5,4,3,2,1, Ready or Not Here They Come
Small business owners run and hide, and business brokers seek. It’s a never-ending game that for the broker can be an ego destroying, energy draining effort in futility. And the way small business owners play the game, they often unwittingly destroy their financial future. What if you could change how you play the game and dramatically increase your ability to sell your business?
I was a brand-new business broker excited to help other owners sell their business. I’d sold my business 12 months earlier and it changed my life. I believed in my background. My experience and my motives were strong – and I wanted other owners to find the same miracle I found. The problem was I had no listings and no prospects.
The old timers in the brokerage I joined could count on their phones ringing occasionally. In-bound calls from former clients and referrals offered them opportunities I wouldn’t have for years (if I lasted that long, which I didn’t). The firm’s marketing helped, but the other brokers’ appetite for prospects far outpaced the number of inbound leads – and I was the rookie, so there was very little on my plate. What was I supposed to do? I was supposed to hustle.
- Where can I go and find business owners to talk to?
- Who can I call?
- How can I have a conversation?
Feed the Funnel
100 cold calls should give you 10 conversations. 10 conversation should give you 2 meetings. 6 meetings should get you 1 listing.
That’s part of the training I received as a new broker. Feed the funnel. My focus was smaller “main street” businesses. One of the techniques I used to feed the funnel was to drop a card at a business in a handwritten envelope that read “confidential for business owner”. The note inside simply said I would like to have a confidential conversation with them about the potential sale of their business. Most notes went unanswered, but if the timing was right, a response could be energetic.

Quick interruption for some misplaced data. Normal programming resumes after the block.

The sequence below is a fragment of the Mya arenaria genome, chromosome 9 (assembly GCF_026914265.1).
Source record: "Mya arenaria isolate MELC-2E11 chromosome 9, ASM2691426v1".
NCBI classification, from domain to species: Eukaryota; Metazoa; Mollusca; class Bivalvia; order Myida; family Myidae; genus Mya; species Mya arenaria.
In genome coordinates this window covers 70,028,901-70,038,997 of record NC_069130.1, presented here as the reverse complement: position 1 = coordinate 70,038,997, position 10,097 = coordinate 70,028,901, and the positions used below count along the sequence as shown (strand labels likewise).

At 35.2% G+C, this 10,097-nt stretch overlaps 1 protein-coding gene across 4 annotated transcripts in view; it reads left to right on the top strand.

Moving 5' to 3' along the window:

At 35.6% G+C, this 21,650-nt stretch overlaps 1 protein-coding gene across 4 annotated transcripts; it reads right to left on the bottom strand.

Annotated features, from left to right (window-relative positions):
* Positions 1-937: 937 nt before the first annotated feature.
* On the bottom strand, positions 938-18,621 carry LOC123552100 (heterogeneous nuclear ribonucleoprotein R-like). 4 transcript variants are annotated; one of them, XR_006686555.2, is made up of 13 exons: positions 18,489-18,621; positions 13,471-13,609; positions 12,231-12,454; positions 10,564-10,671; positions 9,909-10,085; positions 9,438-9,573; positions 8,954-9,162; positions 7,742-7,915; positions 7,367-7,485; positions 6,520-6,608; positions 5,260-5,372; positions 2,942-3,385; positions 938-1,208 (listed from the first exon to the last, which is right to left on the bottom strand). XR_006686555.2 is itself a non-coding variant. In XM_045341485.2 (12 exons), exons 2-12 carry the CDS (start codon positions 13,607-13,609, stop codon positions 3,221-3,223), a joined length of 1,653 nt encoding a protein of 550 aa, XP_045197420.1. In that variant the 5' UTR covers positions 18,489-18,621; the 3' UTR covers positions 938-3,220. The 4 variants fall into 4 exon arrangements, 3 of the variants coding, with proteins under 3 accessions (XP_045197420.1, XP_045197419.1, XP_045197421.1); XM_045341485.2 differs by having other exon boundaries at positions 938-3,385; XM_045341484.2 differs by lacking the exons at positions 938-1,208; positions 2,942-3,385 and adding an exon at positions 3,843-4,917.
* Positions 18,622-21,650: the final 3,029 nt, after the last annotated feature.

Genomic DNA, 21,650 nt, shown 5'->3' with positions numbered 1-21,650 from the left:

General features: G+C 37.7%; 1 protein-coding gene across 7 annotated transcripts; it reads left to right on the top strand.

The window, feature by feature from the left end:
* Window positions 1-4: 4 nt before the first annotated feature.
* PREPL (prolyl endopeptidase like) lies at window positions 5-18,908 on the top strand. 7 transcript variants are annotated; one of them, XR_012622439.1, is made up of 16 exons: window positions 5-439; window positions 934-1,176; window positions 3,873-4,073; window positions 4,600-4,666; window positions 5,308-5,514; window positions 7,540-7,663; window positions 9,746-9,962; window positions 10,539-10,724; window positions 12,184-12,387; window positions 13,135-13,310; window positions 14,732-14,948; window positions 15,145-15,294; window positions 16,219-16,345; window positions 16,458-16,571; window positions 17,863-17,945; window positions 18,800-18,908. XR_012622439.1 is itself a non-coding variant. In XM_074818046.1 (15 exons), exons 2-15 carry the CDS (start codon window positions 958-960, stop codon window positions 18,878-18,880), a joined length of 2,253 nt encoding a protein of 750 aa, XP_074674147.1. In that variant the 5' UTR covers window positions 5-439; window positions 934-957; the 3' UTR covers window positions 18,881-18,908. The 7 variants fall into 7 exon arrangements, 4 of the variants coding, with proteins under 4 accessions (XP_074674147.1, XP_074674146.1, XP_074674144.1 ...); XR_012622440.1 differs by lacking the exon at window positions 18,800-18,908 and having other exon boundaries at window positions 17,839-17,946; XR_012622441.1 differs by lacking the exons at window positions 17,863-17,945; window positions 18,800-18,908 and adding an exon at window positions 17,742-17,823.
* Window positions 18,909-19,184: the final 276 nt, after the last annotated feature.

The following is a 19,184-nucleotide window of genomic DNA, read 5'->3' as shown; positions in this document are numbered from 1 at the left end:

You Must Have Been Sent by God
That was how one business owner started her conversation with me. “I was praying last night for some guidance on what to do with the business and this morning I found your note under my door. Can you talk right now?” Why do business brokers constantly pursue a conversation with you? Because they know that most business owners ignore them (and this topic) until it suddenly becomes all-consuming. I could have called that owner 100 times and been ignored each time because she wasn’t “ready to sell”. This morning I was heaven sent. Regrettably for most business owners, “I want to sell the business” comes like a lightning strike. Yesterday a broker is noise, today a sign from above.
The broker wants to be in front of you when you switch from “run the business” to “sell the business.” And given how arbitrary that moment is for most owners, the broker knows it’s all about hustle, repetition and luck.
The Broker’s Secret
But even with all that hustle, brokers have a secret. Brokers know your business probably can’t be sold. The odds, industry norms and hard experience have taught them that most businesses are not ready for sale. Even the brokers that say “I can sell any business” know that. Can your business be sold? Even the most experienced broker has no way of knowing that until you let them in. Unless you share some information, until you have a conversation, your business is a mystery. It’s impossible to tell from the outside whether a small business is sell-able.
- It looks busy – but the expenses are way too high.
- The retail store is always empty – but they ship online orders out the back 24 hours a day.
- It’s growing like crazy – but all the growth is financed with debt.
- It’s been around for 20 years – and the owner’s lived in poverty that entire time.
As a business broker I dealt with this reality every day. The only way I could find out if a business was sell-able was to have a conversation with the owner. And in most cases, the only way I could have a conversation with an owner was to find one who was “ready to sell”. So, I had to keep calling.